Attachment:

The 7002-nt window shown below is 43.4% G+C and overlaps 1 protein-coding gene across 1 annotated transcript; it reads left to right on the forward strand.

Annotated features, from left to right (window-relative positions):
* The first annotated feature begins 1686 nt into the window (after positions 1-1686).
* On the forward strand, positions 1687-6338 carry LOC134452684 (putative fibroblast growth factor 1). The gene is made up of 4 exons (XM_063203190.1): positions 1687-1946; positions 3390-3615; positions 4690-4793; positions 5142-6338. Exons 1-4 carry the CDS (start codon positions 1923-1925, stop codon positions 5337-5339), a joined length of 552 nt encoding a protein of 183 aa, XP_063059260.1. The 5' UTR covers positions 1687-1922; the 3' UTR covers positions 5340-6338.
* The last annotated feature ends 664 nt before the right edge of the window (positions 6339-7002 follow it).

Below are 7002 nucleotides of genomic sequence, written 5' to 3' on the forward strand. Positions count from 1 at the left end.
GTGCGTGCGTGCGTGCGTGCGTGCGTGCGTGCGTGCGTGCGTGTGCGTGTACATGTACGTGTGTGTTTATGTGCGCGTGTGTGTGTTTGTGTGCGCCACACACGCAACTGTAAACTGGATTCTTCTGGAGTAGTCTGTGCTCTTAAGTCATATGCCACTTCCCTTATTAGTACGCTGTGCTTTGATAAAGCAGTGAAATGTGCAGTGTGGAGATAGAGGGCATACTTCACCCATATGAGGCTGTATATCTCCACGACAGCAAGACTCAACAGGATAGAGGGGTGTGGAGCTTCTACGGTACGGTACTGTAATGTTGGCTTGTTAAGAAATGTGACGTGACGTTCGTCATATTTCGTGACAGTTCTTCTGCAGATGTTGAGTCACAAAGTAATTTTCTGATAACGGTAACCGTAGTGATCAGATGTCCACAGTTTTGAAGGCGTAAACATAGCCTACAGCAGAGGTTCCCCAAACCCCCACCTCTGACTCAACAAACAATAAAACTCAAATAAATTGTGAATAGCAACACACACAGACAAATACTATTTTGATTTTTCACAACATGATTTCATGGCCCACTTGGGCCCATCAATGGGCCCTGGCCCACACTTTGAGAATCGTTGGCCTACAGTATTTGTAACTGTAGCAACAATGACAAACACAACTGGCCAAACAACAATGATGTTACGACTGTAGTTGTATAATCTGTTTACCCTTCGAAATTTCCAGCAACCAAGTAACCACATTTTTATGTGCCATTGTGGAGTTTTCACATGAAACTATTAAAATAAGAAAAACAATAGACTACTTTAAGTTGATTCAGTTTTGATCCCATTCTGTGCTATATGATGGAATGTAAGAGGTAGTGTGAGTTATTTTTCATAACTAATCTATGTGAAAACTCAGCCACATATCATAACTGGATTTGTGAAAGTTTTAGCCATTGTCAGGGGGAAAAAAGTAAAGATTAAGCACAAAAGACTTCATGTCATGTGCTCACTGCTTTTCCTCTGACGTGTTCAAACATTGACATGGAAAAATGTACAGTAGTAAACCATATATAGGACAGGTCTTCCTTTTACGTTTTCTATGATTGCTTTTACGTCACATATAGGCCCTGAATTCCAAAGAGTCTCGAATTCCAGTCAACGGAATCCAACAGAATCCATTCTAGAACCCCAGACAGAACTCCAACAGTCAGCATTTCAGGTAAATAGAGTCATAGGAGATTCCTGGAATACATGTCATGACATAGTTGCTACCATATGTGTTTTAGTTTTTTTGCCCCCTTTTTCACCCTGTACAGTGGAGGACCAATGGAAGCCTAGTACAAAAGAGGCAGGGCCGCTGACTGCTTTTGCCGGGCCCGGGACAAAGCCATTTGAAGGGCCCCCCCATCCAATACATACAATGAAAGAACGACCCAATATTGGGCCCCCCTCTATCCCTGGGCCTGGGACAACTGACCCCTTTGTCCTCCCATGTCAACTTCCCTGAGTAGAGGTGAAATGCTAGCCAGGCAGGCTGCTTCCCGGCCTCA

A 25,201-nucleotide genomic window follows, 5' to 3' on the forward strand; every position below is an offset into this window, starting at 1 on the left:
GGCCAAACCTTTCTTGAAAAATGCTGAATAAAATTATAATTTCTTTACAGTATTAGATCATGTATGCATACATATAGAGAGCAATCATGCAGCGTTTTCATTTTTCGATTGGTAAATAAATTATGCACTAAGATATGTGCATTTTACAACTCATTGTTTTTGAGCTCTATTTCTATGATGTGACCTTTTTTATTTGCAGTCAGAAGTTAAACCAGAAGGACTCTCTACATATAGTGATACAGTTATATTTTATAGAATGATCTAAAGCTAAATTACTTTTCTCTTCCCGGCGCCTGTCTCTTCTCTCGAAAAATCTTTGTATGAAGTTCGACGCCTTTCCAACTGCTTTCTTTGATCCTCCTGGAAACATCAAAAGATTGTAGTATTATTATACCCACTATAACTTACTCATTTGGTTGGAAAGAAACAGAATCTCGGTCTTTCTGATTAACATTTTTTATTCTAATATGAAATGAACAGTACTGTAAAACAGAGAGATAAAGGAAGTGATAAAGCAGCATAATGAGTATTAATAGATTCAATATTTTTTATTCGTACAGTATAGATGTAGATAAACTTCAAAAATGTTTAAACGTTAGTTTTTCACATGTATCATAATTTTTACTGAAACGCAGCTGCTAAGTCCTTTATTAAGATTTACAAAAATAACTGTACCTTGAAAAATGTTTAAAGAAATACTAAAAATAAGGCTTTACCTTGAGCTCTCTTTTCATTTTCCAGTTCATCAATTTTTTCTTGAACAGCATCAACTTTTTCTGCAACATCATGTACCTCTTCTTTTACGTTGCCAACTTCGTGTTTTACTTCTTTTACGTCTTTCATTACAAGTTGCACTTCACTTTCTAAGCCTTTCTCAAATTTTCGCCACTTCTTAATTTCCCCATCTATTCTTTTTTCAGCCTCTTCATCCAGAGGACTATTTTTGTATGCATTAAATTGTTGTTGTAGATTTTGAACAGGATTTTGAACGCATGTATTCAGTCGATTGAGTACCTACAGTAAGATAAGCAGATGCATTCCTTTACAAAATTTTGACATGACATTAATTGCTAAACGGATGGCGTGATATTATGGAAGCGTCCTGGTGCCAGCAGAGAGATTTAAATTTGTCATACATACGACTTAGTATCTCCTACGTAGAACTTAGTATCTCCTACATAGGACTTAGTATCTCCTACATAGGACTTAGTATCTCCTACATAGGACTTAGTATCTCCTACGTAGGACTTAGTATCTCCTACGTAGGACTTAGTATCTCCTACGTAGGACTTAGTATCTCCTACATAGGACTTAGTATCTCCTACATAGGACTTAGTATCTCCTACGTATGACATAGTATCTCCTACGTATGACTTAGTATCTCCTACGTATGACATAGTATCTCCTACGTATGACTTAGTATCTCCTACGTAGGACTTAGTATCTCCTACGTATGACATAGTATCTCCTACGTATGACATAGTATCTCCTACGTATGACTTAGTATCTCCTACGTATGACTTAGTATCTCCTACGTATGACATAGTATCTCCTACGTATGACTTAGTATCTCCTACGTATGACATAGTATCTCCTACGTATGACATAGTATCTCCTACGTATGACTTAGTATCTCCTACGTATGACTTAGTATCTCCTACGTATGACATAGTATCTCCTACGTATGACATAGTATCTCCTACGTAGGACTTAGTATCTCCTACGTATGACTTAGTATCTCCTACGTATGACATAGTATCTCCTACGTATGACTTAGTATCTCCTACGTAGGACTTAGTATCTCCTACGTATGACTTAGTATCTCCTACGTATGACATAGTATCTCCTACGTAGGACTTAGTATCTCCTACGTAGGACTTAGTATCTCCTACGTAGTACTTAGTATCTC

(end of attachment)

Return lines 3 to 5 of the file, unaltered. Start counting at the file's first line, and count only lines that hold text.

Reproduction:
* The first annotated feature begins 1686 nt into the window (after positions 1-1686).
* On the forward strand, positions 1687-6338 carry LOC134452684 (putative fibroblast growth factor 1). The gene is made up of 4 exons (XM_063203190.1): positions 1687-1946; positions 3390-3615; positions 4690-4793; positions 5142-6338. Exons 1-4 carry the CDS (start codon positions 1923-1925, stop codon positions 5337-5339), a joined length of 552 nt encoding a protein of 183 aa, XP_063059260.1. The 5' UTR covers positions 1687-1922; the 3' UTR covers positions 5340-6338.
* The last annotated feature ends 664 nt before the right edge of the window (positions 6339-7002 follow it).